Sunderland statues have no links to slavery following review launched after Black Lives Matter protests

City leaders have not found any statues linked to the slave trade.

Thursday, 23rd July 2020, 3:42 pm
Updated Thursday, 23rd July 2020, 3:43 pm
The vandalised Sir Henry Havelock statue in Mowbray Park, Sunderland.

Sunderland City Council promised a ‘conversation’ on the future of Wearside’s public monuments in the wake of protests linked to the Black Lives Matter movement.

But, despite controversy over Mowbray Park’s statue of British general Henry Havelock, bosses have decided not to take the issue any further.

Cllr John Kelly, cabinet member for Vibrant City, said: “We’ve looked at the history of all our statues and found nothing to link any of them with the slave trade.

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Cllr William Blackett

“Nor have we received any requests from residents on this matter, therefore there is nothing to consider at this time.”

The city council’s decision to examine it’s public monuments followed a call for all local authorities to do the same after protestors toppled a statue of 17th Century slave trader Edward Colston in Bristol and threw it into the city’s harbour last month (June).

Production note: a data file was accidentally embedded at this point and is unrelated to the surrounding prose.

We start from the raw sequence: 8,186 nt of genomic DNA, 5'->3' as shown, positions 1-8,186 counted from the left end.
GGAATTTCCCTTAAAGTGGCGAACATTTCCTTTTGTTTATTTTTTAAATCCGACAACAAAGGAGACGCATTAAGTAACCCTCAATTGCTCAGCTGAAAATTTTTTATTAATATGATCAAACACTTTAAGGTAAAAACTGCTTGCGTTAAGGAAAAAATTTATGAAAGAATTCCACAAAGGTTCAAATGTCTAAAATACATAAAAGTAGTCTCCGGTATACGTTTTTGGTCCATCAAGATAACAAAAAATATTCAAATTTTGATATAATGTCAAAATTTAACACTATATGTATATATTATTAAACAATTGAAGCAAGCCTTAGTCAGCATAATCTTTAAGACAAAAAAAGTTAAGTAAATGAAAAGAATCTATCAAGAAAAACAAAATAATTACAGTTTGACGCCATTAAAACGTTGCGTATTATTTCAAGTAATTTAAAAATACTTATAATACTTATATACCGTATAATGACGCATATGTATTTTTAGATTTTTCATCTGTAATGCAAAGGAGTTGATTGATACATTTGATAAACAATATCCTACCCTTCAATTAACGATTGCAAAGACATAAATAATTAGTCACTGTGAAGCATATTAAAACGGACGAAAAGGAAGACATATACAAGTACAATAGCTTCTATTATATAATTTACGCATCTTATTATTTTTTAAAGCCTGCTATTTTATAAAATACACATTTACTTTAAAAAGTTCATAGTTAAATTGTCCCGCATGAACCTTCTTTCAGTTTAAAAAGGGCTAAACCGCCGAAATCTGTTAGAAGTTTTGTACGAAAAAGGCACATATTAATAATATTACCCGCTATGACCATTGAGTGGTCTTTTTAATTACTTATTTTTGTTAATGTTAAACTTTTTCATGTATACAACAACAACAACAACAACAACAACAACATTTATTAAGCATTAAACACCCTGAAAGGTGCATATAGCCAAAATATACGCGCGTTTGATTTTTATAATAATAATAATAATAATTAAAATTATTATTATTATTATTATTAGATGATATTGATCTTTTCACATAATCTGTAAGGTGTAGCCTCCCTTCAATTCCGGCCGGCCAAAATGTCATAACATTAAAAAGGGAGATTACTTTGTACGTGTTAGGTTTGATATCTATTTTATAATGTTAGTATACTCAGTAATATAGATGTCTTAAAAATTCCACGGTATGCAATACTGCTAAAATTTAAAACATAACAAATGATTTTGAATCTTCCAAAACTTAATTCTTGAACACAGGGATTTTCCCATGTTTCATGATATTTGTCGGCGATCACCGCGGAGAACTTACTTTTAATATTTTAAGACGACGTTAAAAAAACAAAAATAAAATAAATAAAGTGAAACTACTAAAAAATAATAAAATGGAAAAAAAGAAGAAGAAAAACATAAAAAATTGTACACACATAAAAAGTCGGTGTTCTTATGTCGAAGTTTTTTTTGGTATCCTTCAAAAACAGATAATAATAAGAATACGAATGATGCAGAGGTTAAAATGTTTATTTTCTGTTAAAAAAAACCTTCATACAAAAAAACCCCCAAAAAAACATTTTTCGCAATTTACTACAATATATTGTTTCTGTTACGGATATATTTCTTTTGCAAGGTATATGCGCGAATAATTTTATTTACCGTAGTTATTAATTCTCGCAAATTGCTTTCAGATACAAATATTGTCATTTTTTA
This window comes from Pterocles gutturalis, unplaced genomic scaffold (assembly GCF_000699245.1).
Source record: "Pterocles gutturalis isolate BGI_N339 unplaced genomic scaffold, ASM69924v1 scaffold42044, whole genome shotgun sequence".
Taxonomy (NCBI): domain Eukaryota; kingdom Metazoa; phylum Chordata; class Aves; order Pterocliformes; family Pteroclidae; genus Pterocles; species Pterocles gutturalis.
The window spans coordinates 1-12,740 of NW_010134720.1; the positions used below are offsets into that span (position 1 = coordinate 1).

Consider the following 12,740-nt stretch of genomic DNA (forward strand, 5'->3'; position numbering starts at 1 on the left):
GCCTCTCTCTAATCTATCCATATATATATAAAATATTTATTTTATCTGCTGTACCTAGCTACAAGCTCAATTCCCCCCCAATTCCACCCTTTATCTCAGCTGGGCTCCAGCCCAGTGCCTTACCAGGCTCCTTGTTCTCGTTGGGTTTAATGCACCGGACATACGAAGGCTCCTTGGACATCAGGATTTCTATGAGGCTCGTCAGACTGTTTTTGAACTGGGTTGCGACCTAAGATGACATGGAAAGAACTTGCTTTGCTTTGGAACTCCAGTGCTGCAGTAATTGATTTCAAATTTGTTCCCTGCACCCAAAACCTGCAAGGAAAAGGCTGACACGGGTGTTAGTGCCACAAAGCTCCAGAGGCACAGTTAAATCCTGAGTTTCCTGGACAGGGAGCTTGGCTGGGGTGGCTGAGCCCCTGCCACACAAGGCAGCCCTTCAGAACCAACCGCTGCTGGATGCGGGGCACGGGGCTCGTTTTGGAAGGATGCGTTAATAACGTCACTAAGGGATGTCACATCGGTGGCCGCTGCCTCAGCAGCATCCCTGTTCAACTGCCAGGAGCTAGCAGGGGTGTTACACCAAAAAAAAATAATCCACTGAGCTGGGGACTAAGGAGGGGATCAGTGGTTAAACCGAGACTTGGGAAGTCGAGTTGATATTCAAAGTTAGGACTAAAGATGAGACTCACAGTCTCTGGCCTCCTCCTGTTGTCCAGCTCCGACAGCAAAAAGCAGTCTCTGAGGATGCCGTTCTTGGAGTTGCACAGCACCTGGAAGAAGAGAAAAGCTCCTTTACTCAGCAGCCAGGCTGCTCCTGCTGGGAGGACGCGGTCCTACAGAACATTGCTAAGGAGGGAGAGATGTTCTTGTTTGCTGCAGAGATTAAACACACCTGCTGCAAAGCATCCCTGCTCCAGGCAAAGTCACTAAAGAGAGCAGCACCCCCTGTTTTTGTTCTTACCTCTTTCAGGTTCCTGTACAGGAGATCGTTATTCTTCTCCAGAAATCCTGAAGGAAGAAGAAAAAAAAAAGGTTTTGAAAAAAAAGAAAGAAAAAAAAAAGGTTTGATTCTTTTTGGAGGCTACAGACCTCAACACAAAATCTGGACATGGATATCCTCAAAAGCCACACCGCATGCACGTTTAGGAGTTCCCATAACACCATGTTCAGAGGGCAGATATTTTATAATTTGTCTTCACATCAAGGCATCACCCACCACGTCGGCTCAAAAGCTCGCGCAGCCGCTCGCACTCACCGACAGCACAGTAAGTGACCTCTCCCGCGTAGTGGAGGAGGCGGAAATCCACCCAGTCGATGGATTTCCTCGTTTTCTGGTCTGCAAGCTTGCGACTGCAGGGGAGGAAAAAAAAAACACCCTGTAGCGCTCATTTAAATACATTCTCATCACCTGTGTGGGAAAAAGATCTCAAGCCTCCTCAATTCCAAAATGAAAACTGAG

Mowbray Park’s statue of Henry Havelock was added to the ‘Topple the Racists’ website, which said the soldier had ‘brutally suppressed the Indian rebellion of 1857’.

A petition started by nursing student Rosie Smith, from Seaham, gained more than 200 signatures after it called for a review of Wearside’s statues.

Cllr John Kelly, cabinet member for Vibrant City.

She said: “We were still collecting signatures until recently so never submitted [the petition].

“However a link to it was emailed with an explanation to the council members.

“We appreciate the council taking steps to review the statue.”

However, while some called for a reassessment of Sunderland’s monuments and the figures they commemorate in light of the Black Lives Matter protests, others demanded their protection.

A counter petition organised by Wearside’s branch of the Conservative Party demanded the council ‘reject any calls to remove’ statues from public places.

Cllr William Blackett said: “Our petition showed that the vast majority of Sunderland’s residents wanted to protect our heritage and were not happy to see our council pander to a small minority opposed to the statue and the vandals who attacked the Havelock statue.

“It is good to see that the calls of a small minority have led to no change and our historic statues will remain in place for the benefit of all residents of Sunderland.”

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